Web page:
By Daniel Bortz
The Daily Orange, September 9, 2008
John Dau takes a brief pause as he recalls the hardships and obstacles he faced during his 14-year journey from his home village in Sudan to the United States.
"It was not a journey that I should have started, it was not a journey that I was supposed to take," he said. "At some points, desperate, I did not know if I would survive."
Both a Lost Boy of Sudan and a current policy studies student at Syracuse University, 35-year-old Dau created and leads the John Dau Sudan Foundation, a non-profit group aimed at garnering support for the construction of health clinics in Southern Sudan.
This weekend, Lopez Lomong, the Sudanese-born track and field athlete who carried the U.S. flag in the Opening Ceremony of the Beijing Olympics, announced his support for the JDSF and its initiative of improving health care in Sudan.
Dau distinctly remembers the first time he and Lomong met.
"When we were in northern Kenya in a refugee camp called Kakuma, we were among 90,000 Sudanese," Dau said. "So as you can imagine, a lot of people found it difficult to pin down a friend or talk to someone or find a companion."
Despite communication barriers created by the sheer size of the camp alone, Dau and Lomong overcame their fears and intimidations. They not only befriended each other but also bonded over a shared desire to change their way of life and help others do the same.
Now reunited through Chris Royce of Primerica Financial Services after more than five years spent apart, Dau and Lomong find themselves on the right path – a path aimed at transforming health care in Sudan through donations, support groups and fundraising campaigns.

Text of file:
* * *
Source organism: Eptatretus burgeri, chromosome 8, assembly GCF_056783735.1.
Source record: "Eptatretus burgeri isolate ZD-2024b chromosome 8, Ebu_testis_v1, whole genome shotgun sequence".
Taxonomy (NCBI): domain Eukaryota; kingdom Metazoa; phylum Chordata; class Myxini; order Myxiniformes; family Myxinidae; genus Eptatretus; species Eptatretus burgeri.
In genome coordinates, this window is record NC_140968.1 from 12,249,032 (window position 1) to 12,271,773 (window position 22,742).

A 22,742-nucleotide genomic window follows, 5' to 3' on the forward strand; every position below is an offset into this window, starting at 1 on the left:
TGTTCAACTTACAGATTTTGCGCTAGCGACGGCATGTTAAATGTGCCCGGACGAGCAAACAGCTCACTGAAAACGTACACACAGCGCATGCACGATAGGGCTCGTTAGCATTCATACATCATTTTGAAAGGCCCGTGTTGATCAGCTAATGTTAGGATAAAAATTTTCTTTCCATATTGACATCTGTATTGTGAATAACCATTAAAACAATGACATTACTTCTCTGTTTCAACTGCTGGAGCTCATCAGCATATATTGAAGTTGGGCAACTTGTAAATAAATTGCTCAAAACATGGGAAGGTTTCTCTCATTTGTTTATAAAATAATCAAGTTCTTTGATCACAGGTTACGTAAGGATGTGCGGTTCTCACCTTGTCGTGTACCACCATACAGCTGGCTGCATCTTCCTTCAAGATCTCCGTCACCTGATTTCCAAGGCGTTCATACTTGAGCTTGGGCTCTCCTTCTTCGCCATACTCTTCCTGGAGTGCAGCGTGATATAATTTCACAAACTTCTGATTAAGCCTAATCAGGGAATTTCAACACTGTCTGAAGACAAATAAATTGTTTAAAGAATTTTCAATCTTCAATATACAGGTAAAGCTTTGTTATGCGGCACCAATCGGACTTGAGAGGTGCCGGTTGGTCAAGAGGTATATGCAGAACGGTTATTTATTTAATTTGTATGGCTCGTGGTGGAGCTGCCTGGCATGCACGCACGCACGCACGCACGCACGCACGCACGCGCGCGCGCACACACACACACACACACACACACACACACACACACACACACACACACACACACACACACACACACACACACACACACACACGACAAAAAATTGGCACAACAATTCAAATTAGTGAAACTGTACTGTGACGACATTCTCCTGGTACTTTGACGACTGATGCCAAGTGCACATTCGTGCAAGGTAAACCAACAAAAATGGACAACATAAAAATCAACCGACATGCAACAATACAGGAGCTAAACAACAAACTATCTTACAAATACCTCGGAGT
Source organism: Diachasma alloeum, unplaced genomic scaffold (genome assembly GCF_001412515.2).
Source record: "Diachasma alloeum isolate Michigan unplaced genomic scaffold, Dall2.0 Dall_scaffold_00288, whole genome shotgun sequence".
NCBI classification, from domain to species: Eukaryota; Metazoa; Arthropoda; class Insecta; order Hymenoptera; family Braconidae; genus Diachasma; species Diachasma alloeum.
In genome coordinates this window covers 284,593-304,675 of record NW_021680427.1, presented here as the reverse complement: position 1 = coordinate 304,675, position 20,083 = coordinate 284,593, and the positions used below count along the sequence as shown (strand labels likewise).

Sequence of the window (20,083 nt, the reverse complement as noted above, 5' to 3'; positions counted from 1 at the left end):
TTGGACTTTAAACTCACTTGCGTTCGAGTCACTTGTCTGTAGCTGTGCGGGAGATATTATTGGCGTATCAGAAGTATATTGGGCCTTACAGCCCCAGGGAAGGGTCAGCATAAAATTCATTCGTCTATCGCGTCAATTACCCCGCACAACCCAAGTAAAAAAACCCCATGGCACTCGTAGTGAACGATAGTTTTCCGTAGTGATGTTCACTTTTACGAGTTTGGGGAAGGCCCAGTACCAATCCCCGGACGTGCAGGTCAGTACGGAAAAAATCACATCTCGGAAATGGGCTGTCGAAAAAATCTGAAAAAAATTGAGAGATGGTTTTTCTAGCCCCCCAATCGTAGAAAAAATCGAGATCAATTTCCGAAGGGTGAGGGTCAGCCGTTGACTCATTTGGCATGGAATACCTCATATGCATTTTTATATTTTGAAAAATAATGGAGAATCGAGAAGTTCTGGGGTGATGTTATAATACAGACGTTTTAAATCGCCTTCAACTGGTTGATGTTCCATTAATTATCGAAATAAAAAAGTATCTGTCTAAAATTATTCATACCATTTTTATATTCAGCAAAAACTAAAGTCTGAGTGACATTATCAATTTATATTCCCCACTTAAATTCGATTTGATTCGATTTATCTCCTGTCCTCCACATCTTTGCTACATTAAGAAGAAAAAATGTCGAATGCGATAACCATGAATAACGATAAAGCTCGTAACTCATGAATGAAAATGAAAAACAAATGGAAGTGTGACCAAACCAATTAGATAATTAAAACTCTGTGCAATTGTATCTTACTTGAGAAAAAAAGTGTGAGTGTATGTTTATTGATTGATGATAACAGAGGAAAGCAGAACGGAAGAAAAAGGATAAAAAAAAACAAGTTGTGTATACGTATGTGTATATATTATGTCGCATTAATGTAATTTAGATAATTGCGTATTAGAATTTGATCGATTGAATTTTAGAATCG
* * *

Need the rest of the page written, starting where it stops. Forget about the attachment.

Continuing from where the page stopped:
The 1,000 Koiye Miooc project is the most recent campaign initiated by the JDSF. By garnering support from 1,000 koiye miooc, a Dinka term that means generous persons, Dau hopes to raise enough money to take care of a range of health issues, from doctors and nurses salary to costs for medical supplies and auxiliary workers.
So far, about 30 people have signed up and paid in full, Dau said. The campaign began two weeks ago.
Though the JDSF has received significant funding through donations from other organizations and prominent activists, including $100,000 from Brad Pitt and Angelina Jolie, Dau stressed the importance of the individual.
"Lots of our funding comes through small donations, which is something that we value," he said. "I think some other organizations overlook those small, small donors, but you can't underestimate them."
The Sudanese native grew up in the village of Duk County, where the JDSF's first clinic was built in 2007. He arrived in Syracuse in 2001.
"There have been many, many culture shocks that I went through," Dau said. "For example, you may not believe, but this is one I went through: choices. In America, even soda comes as a culture shock. Here, when people ask, 'What would you like to drink?' and you would say soda and be presented with 'Pepsi, Coke, 7UP, Ginger ale,' ... it came as a shock because when we were in the refugee camp we chose nothing. You got what you got."
He said seeing women driving cars and seeing people even owning their own cars - rather than the government owning all motor vehicles - were things he never thought he would see.
While Dau is pleased with how far the organization has come, he said at this point it would be premature to say that he and the others involved with the JDSF have accomplished what they intended to do when creating the foundation.
Now, with Lomong's help, who is expected to speak with members of the JDSF in the Maxwell School of Citizenship and Public Affairs today, Dau hopes to expand the foundation's scope, starting with the construction of more clinics in Southern Sudan.
"We can do more," Dau said. "We can do more than just one clinic because we have seen the impact of that first clinic, and we can replicate that. How many lives will be saved? How many people will be freed from all those places that keep people hostage? We are still on the brink of where we started."